To be honest, even I, a working journalist who had occasionally earned a living talking on the phone with the likes of Andy Coulson and others at Murdoch’s News International, was not much interested in the saga.

Then it became Britain’s Watergate, where the issue was not so much about the crime, but the cover-up. There is a case to be made that the public get the press and politicians they deserve. Murdoch’s muck-raking tabloids would not be so profitable if millions of people didn’t buy them to peer voyeuristically into the lives of footballers, celebrities and innocents like Milly Dowler.

Chronicleworld.org editor Professor Thomas L. Blair, a black American of Caribbean descent based in the UK, said: “We, in the Black community, have been as much targeted by phone hacking as anyone else, but that has been ignored. Think of the nasty stories that have been printed about our sports stars, celebrities and leaders. It happens on both sides of the Atlantic.”

He added: “We need our defenders. Investigative journalism by our own media is important because without it we won’t know what unscrupulous operators are doing to black people.”

Black Fleet Street veteran Hugh Muir, who has worked for The Mail on Sunday, Evening Standard, Daily Telegraph and the BBC, said: “Everybody wants a vigorous press that uncovers wrong-doing, but clearly there are lines that shouldn’t be crossed by journalists.”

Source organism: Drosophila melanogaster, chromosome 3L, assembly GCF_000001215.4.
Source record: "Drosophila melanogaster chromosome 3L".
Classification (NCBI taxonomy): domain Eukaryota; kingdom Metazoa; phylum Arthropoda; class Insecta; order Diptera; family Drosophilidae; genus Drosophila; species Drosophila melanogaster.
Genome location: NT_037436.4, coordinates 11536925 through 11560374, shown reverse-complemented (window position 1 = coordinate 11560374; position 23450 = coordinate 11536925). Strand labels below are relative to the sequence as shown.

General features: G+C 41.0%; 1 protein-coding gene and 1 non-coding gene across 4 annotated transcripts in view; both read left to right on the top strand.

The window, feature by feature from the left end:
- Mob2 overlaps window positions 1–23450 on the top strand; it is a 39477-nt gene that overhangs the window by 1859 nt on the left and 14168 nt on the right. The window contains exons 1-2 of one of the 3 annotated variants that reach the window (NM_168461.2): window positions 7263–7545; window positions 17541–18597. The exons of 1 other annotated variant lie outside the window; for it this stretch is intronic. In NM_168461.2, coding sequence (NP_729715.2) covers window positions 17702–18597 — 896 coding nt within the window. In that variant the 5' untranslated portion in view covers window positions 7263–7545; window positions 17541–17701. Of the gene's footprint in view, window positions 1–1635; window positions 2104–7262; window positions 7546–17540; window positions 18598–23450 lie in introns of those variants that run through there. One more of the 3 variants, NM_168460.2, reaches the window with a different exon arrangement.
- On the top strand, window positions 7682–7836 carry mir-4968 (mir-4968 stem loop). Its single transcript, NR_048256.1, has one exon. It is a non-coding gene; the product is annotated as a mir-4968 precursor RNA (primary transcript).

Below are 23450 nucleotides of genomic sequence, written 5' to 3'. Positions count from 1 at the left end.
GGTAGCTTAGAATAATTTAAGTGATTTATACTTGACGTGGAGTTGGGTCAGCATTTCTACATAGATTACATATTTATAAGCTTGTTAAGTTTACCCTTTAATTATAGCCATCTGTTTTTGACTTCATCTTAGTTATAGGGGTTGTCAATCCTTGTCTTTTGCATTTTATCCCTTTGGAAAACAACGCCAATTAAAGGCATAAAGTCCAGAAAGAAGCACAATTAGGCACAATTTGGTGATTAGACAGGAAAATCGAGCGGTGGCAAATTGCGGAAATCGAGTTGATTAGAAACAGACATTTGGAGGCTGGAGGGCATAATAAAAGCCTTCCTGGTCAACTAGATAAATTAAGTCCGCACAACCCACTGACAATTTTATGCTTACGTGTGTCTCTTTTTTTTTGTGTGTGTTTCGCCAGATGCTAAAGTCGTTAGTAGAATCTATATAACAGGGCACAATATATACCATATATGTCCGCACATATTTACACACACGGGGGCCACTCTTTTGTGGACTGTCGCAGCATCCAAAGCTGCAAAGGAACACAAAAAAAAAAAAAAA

The Guardian diary editor added: “We are the first to dictate to others how they should behave, so using undercover means to get stories should be genuinely in the public interest and not a way of getting silly showbiz articles or other reports that don’t merit such practices.”

It was people-power on the internet that helped bring down feared Godfather Murdoch in Britain by orchestrating a boycott of News of the World advertisers.

This online guerrilla force also aided the toppling of long-standing dictators in the Middle East. The social media of Twitter and Facebook, of which my citizen journalism website is a part, have galvanised ordinary individuals in a way that traditional politics could only dream of.

Figures show the public are deserting celebrity and sleaze-obsessed big media – mainly Fleet Street newspapers – and turning to the much more democratic internet for a free global conversation.

The Guardian dogged exposure of phone-hacking by journalists at Murdoch’s biggest-selling English-language newspaper, The News of the World, uncovered the tip of an iceberg. Below the murky waterline lay corrupt senior police and political leaders in the pocket of tax dodger Murdoch. It has so far led to resignations including that of the Met’s head and Rebekah Brooks.

INQUIRY

Now a High Court judge-led public inquiry has been set up. The black community should not only be represented on the panel, but issues of racial equality and social justice must also tackled..

British newsrooms cannot remain ‘hideously white’, as former BBC director general Greg Dyke so eloquently put it, or our issues marginalised.

We have so many good stories worth tapping into – legally. But only a media that properly represents Britain, in all its racial diversity, will hear about them.

* Journalist, media lecturer and political activist Marc Wadsworth is the founder and editor of www.the-latest.com.